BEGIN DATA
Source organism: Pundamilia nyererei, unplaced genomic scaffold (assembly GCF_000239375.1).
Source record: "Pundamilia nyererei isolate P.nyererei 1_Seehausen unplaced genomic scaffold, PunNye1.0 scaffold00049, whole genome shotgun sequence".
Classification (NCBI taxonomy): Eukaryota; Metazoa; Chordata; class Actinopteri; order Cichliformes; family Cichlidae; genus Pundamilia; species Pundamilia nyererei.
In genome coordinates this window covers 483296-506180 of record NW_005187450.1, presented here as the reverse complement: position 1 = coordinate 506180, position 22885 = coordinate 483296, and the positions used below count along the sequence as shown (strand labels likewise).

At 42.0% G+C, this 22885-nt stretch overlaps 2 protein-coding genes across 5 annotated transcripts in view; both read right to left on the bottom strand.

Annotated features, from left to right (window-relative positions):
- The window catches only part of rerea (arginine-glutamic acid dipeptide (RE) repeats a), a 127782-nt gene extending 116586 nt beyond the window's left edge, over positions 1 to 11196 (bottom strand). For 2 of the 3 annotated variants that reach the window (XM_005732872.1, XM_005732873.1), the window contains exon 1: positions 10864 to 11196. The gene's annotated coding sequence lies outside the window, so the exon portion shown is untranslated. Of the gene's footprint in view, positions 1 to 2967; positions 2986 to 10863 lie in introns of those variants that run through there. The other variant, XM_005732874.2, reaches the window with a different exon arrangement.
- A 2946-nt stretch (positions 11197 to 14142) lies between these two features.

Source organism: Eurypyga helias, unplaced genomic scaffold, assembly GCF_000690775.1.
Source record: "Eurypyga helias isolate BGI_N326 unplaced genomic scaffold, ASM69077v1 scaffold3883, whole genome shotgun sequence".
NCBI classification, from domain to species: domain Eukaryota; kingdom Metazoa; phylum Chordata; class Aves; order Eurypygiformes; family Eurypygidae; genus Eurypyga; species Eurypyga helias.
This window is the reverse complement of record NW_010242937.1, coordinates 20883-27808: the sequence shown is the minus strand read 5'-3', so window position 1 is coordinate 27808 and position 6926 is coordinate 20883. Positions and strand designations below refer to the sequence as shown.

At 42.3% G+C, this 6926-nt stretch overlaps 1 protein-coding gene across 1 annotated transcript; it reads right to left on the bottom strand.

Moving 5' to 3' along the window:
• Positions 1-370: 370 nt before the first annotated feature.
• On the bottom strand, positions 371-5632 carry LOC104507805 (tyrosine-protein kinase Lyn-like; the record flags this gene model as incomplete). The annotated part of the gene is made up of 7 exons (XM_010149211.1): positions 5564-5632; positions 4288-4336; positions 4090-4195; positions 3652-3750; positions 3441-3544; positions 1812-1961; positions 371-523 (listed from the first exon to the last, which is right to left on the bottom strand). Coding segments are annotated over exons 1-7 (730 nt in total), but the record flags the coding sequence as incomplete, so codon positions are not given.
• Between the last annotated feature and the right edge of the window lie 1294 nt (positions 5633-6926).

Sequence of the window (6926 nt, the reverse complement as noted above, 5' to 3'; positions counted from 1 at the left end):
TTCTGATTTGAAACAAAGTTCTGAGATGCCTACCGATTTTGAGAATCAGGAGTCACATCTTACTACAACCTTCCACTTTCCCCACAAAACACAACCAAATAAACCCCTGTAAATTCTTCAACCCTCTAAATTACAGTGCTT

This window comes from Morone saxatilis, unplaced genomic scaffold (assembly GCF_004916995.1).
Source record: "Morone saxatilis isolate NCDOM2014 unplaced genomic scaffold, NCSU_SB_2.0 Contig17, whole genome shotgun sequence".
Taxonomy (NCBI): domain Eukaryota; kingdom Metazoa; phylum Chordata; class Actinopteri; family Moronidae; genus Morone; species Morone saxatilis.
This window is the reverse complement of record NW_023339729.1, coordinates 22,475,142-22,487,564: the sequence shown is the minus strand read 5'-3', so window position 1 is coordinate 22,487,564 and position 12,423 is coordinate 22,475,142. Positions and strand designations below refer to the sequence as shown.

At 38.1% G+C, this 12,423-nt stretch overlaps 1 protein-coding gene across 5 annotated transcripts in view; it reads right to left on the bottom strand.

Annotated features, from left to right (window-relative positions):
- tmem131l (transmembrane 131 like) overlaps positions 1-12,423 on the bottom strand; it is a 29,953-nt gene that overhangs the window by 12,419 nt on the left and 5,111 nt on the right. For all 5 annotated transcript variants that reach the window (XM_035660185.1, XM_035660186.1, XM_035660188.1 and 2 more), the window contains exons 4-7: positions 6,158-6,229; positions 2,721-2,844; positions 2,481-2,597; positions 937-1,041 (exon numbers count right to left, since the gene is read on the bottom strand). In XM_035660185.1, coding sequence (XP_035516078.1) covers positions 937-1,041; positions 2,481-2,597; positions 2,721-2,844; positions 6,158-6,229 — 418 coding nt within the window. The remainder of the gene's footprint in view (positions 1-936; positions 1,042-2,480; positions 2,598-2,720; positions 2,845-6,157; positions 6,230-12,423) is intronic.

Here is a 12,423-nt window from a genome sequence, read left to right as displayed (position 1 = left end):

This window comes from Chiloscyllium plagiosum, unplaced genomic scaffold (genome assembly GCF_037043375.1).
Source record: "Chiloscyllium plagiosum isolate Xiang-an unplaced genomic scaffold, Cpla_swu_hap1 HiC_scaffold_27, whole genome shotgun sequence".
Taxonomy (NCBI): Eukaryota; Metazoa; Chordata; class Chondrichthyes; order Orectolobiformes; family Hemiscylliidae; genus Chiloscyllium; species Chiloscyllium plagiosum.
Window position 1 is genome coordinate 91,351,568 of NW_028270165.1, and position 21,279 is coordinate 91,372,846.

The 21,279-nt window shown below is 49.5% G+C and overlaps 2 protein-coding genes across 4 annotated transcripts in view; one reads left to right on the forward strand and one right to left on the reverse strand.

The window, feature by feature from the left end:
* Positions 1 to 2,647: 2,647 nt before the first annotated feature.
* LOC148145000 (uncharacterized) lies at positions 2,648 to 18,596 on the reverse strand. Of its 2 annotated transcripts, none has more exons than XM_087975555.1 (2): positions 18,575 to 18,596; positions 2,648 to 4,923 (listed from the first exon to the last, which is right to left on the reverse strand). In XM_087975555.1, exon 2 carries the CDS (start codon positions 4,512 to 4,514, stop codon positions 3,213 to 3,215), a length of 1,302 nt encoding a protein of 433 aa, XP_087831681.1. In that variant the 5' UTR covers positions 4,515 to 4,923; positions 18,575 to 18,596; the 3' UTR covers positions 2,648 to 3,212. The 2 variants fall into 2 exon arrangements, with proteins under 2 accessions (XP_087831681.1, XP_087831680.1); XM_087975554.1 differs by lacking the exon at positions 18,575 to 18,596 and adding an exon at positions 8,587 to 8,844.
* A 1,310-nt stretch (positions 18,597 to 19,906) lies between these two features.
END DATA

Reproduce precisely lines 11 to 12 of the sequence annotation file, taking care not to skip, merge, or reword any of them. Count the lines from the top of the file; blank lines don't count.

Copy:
NCBI classification, from domain to species: domain Eukaryota; kingdom Metazoa; phylum Chordata; class Aves; order Eurypygiformes; family Eurypygidae; genus Eurypyga; species Eurypyga helias.
This window is the reverse complement of record NW_010242937.1, coordinates 20883-27808: the sequence shown is the minus strand read 5'-3', so window position 1 is coordinate 27808 and position 6926 is coordinate 20883. Positions and strand designations below refer to the sequence as shown.